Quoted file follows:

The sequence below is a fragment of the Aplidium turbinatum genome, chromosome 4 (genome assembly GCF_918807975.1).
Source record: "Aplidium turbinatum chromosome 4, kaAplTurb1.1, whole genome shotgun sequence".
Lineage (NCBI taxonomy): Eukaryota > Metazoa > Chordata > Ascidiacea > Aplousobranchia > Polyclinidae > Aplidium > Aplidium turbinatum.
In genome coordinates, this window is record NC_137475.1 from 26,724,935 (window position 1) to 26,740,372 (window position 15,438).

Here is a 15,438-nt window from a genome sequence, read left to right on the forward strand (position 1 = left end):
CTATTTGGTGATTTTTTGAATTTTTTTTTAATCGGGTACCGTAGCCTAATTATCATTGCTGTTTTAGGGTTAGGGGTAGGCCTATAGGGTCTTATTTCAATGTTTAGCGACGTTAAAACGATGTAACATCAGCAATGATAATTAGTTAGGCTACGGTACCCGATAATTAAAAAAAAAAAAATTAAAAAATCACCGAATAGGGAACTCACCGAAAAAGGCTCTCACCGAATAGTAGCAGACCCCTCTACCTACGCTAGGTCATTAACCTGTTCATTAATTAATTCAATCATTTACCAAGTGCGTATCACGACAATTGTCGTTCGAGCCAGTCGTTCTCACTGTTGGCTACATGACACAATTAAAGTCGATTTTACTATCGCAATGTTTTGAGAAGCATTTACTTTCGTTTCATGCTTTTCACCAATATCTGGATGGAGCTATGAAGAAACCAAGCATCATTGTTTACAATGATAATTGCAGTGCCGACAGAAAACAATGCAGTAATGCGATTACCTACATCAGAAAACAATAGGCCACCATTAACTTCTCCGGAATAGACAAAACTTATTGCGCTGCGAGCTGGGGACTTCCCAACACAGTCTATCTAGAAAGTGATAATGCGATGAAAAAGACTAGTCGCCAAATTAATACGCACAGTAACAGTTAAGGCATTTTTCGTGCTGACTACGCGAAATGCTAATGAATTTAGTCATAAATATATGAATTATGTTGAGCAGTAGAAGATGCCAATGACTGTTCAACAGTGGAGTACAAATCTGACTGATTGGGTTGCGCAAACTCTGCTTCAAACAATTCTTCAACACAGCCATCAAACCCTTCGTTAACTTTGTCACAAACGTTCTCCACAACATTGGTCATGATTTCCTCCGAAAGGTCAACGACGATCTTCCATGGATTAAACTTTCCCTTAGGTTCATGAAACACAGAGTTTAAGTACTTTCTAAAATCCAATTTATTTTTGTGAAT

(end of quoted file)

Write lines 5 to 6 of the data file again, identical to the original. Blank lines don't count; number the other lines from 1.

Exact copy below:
Here is a 15,438-nt window from a genome sequence, read left to right on the forward strand (position 1 = left end):
CTATTTGGTGATTTTTTGAATTTTTTTTTAATCGGGTACCGTAGCCTAATTATCATTGCTGTTTTAGGGTTAGGGGTAGGCCTATAGGGTCTTATTTCAATGTTTAGCGACGTTAAAACGATGTAACATCAGCAATGATAATTAGTTAGGCTACGGTACCCGATAATTAAAAAAAAAAAAATTAAAAAATCACCGAATAGGGAACTCACCGAAAAAGGCTCTCACCGAATAGTAGCAGACCCCTCTACCTACGCTAGGTCATTAACCTGTTCATTAATTAATTCAATCATTTACCAAGTGCGTATCACGACAATTGTCGTTCGAGCCAGTCGTTCTCACTGTTGGCTACATGACACAATTAAAGTCGATTTTACTATCGCAATGTTTTGAGAAGCATTTACTTTCGTTTCATGCTTTTCACCAATATCTGGATGGAGCTATGAAGAAACCAAGCATCATTGTTTACAATGATAATTGCAGTGCCGACAGAAAACAATGCAGTAATGCGATTACCTACATCAGAAAACAATAGGCCACCATTAACTTCTCCGGAATAGACAAAACTTATTGCGCTGCGAGCTGGGGACTTCCCAACACAGTCTATCTAGAAAGTGATAATGCGATGAAAAAGACTAGTCGCCAAATTAATACGCACAGTAACAGTTAAGGCATTTTTCGTGCTGACTACGCGAAATGCTAATGAATTTAGTCATAAATATATGAATTATGTTGAGCAGTAGAAGATGCCAATGACTGTTCAACAGTGGAGTACAAATCTGACTGATTGGGTTGCGCAAACTCTGCTTCAAACAATTCTTCAACACAGCCATCAAACCCTTCGTTAACTTTGTCACAAACGTTCTCCACAACATTGGTCATGATTTCCTCCGAAAGGTCAACGACGATCTTCCATGGATTAAACTTTCCCTTAGGTTCATGAAACACAGAGTTTAAGTACTTTCTAAAATCCAATTTATTTTTGTGAAT